Lee Radziwill opened up to Vanity Fair about life in the shadow of her sister

February 16, 2019 04:55 PM

After surviving incredible loss in her 85 years, Lee Radziwill — Jackie Kennedy’s younger sister, who reportedly died Friday — got candid about the death of her brother-in-law, President John F. Kennedy, in a rare interview in 2016. 

Lee Radziwill spent the better part of her youth in the shadow of her sister and former first lady Jackie Kennedy.

After years of having to “walk three steps behind,” it took a tragic incident for Radziwill to finally find the light.

In an interview with Vanity Fair, the socialite alluded to feeling “free” after the 1963 assassination of President John F. Kennedy.

“There were so many things I couldn’t do when my brother-in-law was president,” she told the magazine. “Finally, I’m free.”

Although Radziwill, then 83, spoke about her freedom following his death, the job of offering her sister consolation was now upon her, as Radziwill flew from her home in London for the funeral and an extended stay afterwards, the magazine reported.

RELATED: Lee Radziwill Slammed ‘Ludicrous Talk’ of Rivalry with Sister Jackie Kennedy: ‘I’m Nobody’s Kid Sister’


In an attempt to comfort Jackie, Radziwill reportedly left a note reading, “Good night my darling Jacks — the bravest and noblest of all. L,” on her sister’s pillow, but it didn’t help much. Confiding to her friend Cecil Beaton, Radziwill shared that she “had gone through hell,” in an attempt to be there for Jackie, but the dynamic was thrown off and they even got physical once when Jackie slapped Radziwill in the face.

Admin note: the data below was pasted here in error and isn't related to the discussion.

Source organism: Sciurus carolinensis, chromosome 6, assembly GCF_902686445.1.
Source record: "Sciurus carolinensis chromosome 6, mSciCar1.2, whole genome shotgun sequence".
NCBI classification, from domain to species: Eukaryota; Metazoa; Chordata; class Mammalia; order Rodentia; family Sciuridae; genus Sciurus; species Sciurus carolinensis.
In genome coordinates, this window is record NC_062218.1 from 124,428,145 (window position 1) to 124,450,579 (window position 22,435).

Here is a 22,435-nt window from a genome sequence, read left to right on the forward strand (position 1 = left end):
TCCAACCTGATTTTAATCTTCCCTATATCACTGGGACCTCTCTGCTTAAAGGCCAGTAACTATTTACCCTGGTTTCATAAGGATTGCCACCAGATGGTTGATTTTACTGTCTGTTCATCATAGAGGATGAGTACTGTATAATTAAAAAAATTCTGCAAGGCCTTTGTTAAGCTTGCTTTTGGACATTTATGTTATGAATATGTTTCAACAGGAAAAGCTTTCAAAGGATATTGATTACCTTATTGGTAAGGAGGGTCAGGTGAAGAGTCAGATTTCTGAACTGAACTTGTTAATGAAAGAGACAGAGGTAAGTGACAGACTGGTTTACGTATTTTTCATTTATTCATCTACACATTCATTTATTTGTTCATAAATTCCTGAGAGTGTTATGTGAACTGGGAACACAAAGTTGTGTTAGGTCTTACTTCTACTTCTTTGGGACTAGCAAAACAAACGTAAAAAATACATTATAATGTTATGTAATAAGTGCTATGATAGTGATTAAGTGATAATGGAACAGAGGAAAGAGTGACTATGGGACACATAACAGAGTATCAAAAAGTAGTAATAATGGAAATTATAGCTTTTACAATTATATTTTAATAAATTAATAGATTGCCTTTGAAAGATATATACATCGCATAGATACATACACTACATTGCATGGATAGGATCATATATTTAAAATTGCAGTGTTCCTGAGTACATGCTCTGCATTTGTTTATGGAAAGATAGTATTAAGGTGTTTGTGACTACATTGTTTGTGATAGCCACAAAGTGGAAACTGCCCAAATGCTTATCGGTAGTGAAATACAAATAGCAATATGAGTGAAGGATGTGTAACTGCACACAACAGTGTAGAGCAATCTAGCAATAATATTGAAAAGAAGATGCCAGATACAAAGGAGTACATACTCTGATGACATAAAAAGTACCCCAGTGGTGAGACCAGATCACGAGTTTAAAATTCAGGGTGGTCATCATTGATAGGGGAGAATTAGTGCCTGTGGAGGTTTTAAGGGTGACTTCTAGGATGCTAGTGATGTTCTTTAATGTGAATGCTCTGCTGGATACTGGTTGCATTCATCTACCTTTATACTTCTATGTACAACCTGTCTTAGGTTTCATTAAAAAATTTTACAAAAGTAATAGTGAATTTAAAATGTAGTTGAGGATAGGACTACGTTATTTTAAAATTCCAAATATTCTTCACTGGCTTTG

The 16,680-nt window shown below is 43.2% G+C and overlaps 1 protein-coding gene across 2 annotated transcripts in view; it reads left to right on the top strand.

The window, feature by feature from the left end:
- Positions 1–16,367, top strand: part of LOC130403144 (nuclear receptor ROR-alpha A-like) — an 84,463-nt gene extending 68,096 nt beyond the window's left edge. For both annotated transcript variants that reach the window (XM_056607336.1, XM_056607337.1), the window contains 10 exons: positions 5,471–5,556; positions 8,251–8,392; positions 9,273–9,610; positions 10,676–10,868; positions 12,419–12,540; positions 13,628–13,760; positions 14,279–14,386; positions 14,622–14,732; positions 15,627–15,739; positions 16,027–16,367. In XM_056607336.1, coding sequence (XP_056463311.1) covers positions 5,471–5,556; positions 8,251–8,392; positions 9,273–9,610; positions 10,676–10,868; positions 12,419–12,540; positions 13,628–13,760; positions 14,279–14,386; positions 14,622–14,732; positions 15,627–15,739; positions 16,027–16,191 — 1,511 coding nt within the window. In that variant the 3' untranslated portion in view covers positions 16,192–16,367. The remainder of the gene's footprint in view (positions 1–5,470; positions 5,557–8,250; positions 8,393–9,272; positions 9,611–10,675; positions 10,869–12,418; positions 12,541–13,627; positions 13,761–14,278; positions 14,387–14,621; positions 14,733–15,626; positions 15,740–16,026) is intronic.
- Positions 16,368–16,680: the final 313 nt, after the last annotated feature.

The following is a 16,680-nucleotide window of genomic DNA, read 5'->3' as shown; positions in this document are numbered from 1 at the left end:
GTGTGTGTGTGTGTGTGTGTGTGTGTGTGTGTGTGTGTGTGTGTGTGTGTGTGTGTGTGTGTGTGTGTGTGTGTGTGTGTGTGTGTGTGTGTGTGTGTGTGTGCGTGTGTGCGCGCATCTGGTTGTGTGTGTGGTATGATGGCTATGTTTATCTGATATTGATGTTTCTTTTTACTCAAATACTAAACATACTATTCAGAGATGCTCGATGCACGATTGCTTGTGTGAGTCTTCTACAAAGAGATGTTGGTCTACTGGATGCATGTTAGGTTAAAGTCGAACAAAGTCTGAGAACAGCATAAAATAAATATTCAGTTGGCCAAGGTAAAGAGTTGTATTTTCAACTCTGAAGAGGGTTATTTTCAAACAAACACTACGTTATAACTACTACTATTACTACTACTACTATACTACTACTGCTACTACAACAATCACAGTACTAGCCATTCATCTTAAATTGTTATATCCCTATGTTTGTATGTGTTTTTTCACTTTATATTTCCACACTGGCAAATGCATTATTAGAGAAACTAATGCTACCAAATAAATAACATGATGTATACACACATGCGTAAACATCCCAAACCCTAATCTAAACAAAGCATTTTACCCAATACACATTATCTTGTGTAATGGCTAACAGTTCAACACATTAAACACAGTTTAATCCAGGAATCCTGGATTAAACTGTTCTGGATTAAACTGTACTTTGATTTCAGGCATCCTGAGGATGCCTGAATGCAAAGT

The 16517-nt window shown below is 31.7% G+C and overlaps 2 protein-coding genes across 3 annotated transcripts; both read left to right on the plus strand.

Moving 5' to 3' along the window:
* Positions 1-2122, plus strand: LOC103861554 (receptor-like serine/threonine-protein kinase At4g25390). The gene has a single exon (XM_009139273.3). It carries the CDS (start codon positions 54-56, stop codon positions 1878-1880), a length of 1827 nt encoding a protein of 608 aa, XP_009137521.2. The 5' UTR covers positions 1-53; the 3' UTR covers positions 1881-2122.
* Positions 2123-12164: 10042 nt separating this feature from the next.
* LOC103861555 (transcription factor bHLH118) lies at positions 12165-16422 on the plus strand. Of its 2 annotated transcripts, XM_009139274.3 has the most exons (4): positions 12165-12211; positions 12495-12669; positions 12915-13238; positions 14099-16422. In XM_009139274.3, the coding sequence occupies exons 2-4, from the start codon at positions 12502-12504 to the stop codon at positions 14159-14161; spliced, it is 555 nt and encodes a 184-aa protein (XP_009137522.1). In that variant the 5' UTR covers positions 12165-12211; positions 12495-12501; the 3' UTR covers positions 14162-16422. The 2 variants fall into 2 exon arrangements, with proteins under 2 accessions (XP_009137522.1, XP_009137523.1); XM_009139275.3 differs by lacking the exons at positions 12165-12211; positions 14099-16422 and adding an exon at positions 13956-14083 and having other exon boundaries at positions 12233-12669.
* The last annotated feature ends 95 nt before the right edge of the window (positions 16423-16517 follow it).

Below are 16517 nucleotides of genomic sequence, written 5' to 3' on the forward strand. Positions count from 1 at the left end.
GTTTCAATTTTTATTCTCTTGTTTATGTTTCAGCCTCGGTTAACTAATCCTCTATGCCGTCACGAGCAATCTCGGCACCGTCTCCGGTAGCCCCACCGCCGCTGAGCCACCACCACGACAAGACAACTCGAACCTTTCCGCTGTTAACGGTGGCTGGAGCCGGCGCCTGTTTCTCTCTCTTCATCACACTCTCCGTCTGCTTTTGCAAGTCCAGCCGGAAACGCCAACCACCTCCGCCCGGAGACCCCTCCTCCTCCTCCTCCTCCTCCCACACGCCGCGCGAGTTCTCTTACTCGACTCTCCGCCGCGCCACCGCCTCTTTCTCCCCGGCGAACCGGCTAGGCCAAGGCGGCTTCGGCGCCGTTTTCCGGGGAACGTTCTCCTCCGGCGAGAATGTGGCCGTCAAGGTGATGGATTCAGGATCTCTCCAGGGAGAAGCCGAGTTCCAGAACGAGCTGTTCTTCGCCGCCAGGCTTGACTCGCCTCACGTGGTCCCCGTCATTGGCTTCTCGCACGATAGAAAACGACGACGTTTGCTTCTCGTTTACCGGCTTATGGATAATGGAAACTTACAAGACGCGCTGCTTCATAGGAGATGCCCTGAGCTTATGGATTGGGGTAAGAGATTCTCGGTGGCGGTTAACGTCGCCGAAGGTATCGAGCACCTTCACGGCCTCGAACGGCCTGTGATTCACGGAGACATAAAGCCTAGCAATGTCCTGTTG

“She’s really more than half round the bend!” she told Beaton about the former first lady. “She can’t sleep at night, she can’t stop thinking about herself and never feeling anything but sorry for herself.”

In 2015, the notoriously private Radziwill released a book titled Lee — previewed in PEOPLE — giving an inside look at her life alongside her famous sibling.

While the book may have shared a lot — and even felt like a personal scrapbook at times, complete with hand-written photo captions, copies of memorabilia and affectionate reminiscences — Radziwill still chose to guard her privacy at the time of release, opting out of the traditional publicity tour for the book’s release month.

“She doesn’t really like to promote herself like that,” her friend, magazine editor Richard David Story, told PEOPLE at the time. “This book was something very special to her. But she doesn’t t want to talk about herself.”

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